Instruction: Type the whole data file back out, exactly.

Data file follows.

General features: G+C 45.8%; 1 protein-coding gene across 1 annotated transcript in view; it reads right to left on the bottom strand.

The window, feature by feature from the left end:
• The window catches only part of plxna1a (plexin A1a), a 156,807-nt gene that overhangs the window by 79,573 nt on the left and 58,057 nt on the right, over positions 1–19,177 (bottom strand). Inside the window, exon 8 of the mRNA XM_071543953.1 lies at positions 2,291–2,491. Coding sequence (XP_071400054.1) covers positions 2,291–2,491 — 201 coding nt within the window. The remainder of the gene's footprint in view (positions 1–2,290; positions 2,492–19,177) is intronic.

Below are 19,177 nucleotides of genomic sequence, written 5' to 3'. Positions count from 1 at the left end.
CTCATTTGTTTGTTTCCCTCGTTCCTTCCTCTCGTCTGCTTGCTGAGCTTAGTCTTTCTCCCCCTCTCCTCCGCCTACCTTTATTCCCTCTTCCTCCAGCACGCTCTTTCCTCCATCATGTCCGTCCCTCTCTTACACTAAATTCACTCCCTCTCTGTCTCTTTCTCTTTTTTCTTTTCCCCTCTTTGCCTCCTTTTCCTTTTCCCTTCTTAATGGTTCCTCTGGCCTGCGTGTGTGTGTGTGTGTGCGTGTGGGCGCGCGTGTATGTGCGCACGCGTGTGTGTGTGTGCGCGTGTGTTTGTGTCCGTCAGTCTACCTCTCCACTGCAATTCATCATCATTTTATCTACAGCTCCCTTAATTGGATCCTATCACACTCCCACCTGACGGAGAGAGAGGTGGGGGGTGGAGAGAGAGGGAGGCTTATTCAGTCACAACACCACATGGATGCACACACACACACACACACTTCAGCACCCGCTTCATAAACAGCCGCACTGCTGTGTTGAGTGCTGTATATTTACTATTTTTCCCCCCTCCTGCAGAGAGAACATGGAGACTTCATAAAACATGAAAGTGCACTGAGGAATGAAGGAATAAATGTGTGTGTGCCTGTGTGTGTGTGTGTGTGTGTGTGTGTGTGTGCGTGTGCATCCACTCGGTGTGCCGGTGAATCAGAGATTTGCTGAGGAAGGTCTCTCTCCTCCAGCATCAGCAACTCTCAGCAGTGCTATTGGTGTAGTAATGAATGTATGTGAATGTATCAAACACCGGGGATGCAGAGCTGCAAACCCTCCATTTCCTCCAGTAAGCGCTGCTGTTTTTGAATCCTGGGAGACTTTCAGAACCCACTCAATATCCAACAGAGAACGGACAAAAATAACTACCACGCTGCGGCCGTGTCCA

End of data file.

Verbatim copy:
General features: G+C 45.8%; 1 protein-coding gene across 1 annotated transcript in view; it reads right to left on the bottom strand.

The window, feature by feature from the left end:
• The window catches only part of plxna1a (plexin A1a), a 156,807-nt gene that overhangs the window by 79,573 nt on the left and 58,057 nt on the right, over positions 1–19,177 (bottom strand). Inside the window, exon 8 of the mRNA XM_071543953.1 lies at positions 2,291–2,491. Coding sequence (XP_071400054.1) covers positions 2,291–2,491 — 201 coding nt within the window. The remainder of the gene's footprint in view (positions 1–2,290; positions 2,492–19,177) is intronic.

Below are 19,177 nucleotides of genomic sequence, written 5' to 3'. Positions count from 1 at the left end.
CTCATTTGTTTGTTTCCCTCGTTCCTTCCTCTCGTCTGCTTGCTGAGCTTAGTCTTTCTCCCCCTCTCCTCCGCCTACCTTTATTCCCTCTTCCTCCAGCACGCTCTTTCCTCCATCATGTCCGTCCCTCTCTTACACTAAATTCACTCCCTCTCTGTCTCTTTCTCTTTTTTCTTTTCCCCTCTTTGCCTCCTTTTCCTTTTCCCTTCTTAATGGTTCCTCTGGCCTGCGTGTGTGTGTGTGTGTGCGTGTGGGCGCGCGTGTATGTGCGCACGCGTGTGTGTGTGTGCGCGTGTGTTTGTGTCCGTCAGTCTACCTCTCCACTGCAATTCATCATCATTTTATCTACAGCTCCCTTAATTGGATCCTATCACACTCCCACCTGACGGAGAGAGAGGTGGGGGGTGGAGAGAGAGGGAGGCTTATTCAGTCACAACACCACATGGATGCACACACACACACACACACTTCAGCACCCGCTTCATAAACAGCCGCACTGCTGTGTTGAGTGCTGTATATTTACTATTTTTCCCCCCTCCTGCAGAGAGAACATGGAGACTTCATAAAACATGAAAGTGCACTGAGGAATGAAGGAATAAATGTGTGTGTGCCTGTGTGTGTGTGTGTGTGTGTGTGTGTGTGTGCGTGTGCATCCACTCGGTGTGCCGGTGAATCAGAGATTTGCTGAGGAAGGTCTCTCTCCTCCAGCATCAGCAACTCTCAGCAGTGCTATTGGTGTAGTAATGAATGTATGTGAATGTATCAAACACCGGGGATGCAGAGCTGCAAACCCTCCATTTCCTCCAGTAAGCGCTGCTGTTTTTGAATCCTGGGAGACTTTCAGAACCCACTCAATATCCAACAGAGAACGGACAAAAATAACTACCACGCTGCGGCCGTGTCCA